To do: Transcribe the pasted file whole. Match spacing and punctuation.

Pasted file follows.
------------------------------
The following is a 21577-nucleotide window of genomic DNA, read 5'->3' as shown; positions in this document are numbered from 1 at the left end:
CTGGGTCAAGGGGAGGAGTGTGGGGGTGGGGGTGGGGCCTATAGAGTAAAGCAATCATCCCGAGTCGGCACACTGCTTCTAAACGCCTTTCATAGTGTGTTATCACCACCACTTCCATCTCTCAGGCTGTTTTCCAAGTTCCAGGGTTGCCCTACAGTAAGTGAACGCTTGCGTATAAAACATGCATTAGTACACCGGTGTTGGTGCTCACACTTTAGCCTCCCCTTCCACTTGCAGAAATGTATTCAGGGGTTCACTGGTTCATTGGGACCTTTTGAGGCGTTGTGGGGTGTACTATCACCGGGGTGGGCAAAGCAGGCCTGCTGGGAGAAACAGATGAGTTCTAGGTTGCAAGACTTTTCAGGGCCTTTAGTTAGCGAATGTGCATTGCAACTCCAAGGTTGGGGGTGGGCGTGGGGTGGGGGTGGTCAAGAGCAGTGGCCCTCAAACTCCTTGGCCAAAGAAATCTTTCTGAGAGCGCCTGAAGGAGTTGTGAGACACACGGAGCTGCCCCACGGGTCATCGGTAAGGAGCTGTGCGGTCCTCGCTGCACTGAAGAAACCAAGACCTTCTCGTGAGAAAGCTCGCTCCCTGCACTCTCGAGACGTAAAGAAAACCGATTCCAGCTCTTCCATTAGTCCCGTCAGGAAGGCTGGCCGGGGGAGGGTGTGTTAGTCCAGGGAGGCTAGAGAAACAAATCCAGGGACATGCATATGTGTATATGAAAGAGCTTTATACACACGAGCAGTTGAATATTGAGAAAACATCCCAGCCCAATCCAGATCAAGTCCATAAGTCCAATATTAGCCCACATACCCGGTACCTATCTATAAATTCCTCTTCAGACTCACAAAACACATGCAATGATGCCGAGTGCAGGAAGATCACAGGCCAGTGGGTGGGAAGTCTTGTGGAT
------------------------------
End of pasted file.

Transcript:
The following is a 21577-nucleotide window of genomic DNA, read 5'->3' as shown; positions in this document are numbered from 1 at the left end:
CTGGGTCAAGGGGAGGAGTGTGGGGGTGGGGGTGGGGCCTATAGAGTAAAGCAATCATCCCGAGTCGGCACACTGCTTCTAAACGCCTTTCATAGTGTGTTATCACCACCACTTCCATCTCTCAGGCTGTTTTCCAAGTTCCAGGGTTGCCCTACAGTAAGTGAACGCTTGCGTATAAAACATGCATTAGTACACCGGTGTTGGTGCTCACACTTTAGCCTCCCCTTCCACTTGCAGAAATGTATTCAGGGGTTCACTGGTTCATTGGGACCTTTTGAGGCGTTGTGGGGTGTACTATCACCGGGGTGGGCAAAGCAGGCCTGCTGGGAGAAACAGATGAGTTCTAGGTTGCAAGACTTTTCAGGGCCTTTAGTTAGCGAATGTGCATTGCAACTCCAAGGTTGGGGGTGGGCGTGGGGTGGGGGTGGTCAAGAGCAGTGGCCCTCAAACTCCTTGGCCAAAGAAATCTTTCTGAGAGCGCCTGAAGGAGTTGTGAGACACACGGAGCTGCCCCACGGGTCATCGGTAAGGAGCTGTGCGGTCCTCGCTGCACTGAAGAAACCAAGACCTTCTCGTGAGAAAGCTCGCTCCCTGCACTCTCGAGACGTAAAGAAAACCGATTCCAGCTCTTCCATTAGTCCCGTCAGGAAGGCTGGCCGGGGGAGGGTGTGTTAGTCCAGGGAGGCTAGAGAAACAAATCCAGGGACATGCATATGTGTATATGAAAGAGCTTTATACACACGAGCAGTTGAATATTGAGAAAACATCCCAGCCCAATCCAGATCAAGTCCATAAGTCCAATATTAGCCCACATACCCGGTACCTATCTATAAATTCCTCTTCAGACTCACAAAACACATGCAATGATGCCGAGTGCAGGAAGATCACAGGCCAGTGGGTGGGAAGTCTTGTGGAT